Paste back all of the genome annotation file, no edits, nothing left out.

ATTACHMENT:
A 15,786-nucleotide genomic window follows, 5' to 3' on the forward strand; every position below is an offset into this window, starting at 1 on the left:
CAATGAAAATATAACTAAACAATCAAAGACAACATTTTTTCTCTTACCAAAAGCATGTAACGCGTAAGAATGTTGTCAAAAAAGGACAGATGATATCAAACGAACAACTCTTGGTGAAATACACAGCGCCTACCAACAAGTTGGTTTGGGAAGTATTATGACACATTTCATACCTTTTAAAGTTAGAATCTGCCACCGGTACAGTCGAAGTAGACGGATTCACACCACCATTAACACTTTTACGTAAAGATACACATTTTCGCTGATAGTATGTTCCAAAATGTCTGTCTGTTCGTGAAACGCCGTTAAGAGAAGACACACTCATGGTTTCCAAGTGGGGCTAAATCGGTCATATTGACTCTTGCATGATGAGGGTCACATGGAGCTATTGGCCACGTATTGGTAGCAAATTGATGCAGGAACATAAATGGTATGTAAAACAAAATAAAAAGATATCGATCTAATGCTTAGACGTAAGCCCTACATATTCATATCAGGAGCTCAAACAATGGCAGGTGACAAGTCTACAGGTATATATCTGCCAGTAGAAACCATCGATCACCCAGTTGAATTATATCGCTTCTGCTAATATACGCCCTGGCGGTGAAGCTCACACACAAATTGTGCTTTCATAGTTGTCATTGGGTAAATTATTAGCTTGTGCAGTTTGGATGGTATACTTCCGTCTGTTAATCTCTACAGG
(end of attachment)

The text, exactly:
A 15,786-nucleotide genomic window follows, 5' to 3' on the forward strand; every position below is an offset into this window, starting at 1 on the left:
CAATGAAAATATAACTAAACAATCAAAGACAACATTTTTTCTCTTACCAAAAGCATGTAACGCGTAAGAATGTTGTCAAAAAAGGACAGATGATATCAAACGAACAACTCTTGGTGAAATACACAGCGCCTACCAACAAGTTGGTTTGGGAAGTATTATGACACATTTCATACCTTTTAAAGTTAGAATCTGCCACCGGTACAGTCGAAGTAGACGGATTCACACCACCATTAACACTTTTACGTAAAGATACACATTTTCGCTGATAGTATGTTCCAAAATGTCTGTCTGTTCGTGAAACGCCGTTAAGAGAAGACACACTCATGGTTTCCAAGTGGGGCTAAATCGGTCATATTGACTCTTGCATGATGAGGGTCACATGGAGCTATTGGCCACGTATTGGTAGCAAATTGATGCAGGAACATAAATGGTATGTAAAACAAAATAAAAAGATATCGATCTAATGCTTAGACGTAAGCCCTACATATTCATATCAGGAGCTCAAACAATGGCAGGTGACAAGTCTACAGGTATATATCTGCCAGTAGAAACCATCGATCACCCAGTTGAATTATATCGCTTCTGCTAATATACGCCCTGGCGGTGAAGCTCACACACAAATTGTGCTTTCATAGTTGTCATTGGGTAAATTATTAGCTTGTGCAGTTTGGATGGTATACTTCCGTCTGTTAATCTCTACAGG